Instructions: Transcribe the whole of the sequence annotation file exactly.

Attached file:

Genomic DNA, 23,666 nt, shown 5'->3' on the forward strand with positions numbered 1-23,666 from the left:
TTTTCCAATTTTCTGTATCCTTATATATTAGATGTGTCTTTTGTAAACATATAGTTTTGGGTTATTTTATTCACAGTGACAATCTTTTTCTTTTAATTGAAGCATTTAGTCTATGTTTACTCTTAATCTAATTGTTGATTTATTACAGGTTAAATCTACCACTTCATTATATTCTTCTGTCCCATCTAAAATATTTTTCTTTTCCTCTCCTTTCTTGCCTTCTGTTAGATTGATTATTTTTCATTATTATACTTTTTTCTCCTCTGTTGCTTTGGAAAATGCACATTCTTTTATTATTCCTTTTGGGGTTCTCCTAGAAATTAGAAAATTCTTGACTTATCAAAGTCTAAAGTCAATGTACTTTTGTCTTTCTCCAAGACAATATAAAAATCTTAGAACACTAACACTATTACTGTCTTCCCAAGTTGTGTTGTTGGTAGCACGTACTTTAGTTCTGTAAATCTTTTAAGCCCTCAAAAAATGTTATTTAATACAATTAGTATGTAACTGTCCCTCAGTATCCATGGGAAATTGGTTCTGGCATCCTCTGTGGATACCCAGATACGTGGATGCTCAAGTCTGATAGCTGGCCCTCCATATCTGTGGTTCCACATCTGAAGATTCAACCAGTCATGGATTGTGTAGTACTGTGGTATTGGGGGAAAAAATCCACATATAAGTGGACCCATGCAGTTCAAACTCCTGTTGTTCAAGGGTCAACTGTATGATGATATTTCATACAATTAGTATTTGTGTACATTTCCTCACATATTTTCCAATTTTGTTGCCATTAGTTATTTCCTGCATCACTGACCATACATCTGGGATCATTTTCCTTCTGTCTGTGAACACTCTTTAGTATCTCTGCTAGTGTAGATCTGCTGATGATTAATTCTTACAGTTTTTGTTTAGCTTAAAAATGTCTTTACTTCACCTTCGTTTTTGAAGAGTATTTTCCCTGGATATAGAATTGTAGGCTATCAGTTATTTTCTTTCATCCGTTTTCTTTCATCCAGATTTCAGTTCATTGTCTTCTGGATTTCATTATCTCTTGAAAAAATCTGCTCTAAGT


Genomic DNA, 23,666 nt, shown 5'->3' on the forward strand with positions numbered 1-23,666 from the left:
TTTTCCAATTTTCTGTATCCTTATATATTAGATGTGTCTTTTGTAAACATATAGTTTTGGGTTATTTTATTCACAGTGACAATCTTTTTCTTTTAATTGAAGCATTTAGTCTATGTTTACTCTTAATCTAATTGTTGATTTATTACAGGTTAAATCTACCACTTCATTATATTCTTCTGTCCCATCTAAAATATTTTTCTTTTCCTCTCCTTTCTTGCCTTCTGTTAGATTGATTATTTTTCATTATTATACTTTTTTCTCCTCTGTTGCTTTGGAAAATGCACATTCTTTTATTATTCCTTTTGGGGTTCTCCTAGAAATTAGAAAATTCTTGACTTATCAAAGTCTAAAGTCAATGTACTTTTGTCTTTCTCCAAGACAATATAAAAATCTTAGAACACTAACACTATTACTGTCTTCCCAAGTTGTGTTGTTGGTAGCACGTACTTTAGTTCTGTAAATCTTTTAAGCCCTCAAAAAATGTTATTTAATACAATTAGTATGTAACTGTCCCTCAGTATCCATGGGAAATTGGTTCTGGCATCCTCTGTGGATACCCAGATACGTGGATGCTCAAGTCTGATAGCTGGCCCTCCATATCTGTGGTTCCACATCTGAAGATTCAACCAGTCATGGATTGTGTAGTACTGTGGTATTGGGGGAAAAAATCCACATATAAGTGGACCCATGCAGTTCAAACTCCTGTTGTTCAAGGGTCAACTGTATGATGATATTTCATACAATTAGTATTTGTGTACATTTCCTCACATATTTTCCAATTTTGTTGCCATTAGTTATTTCCTGCATCACTGACCATACATCTGGGATCATTTTCCTTCTGTCTGTGAACACTCTTTAGTATCTCTGCTAGTGTAGATCTGCTGATGATTAATTCTTACAGTTTTTGTTTAGCTTAAAAATGTCTTTACTTCACCTTCGTTTTTGAAGAGTATTTTCCCTGGATATAGAATTGTAGGCTATCAGTTATTTTCTTTCATCCGTTTTCTTTCATCCAGATTTCAGTTCATTGTCTTCTGGATTTCATTATCTCTTGAAAAAATCTGCTCTAAGT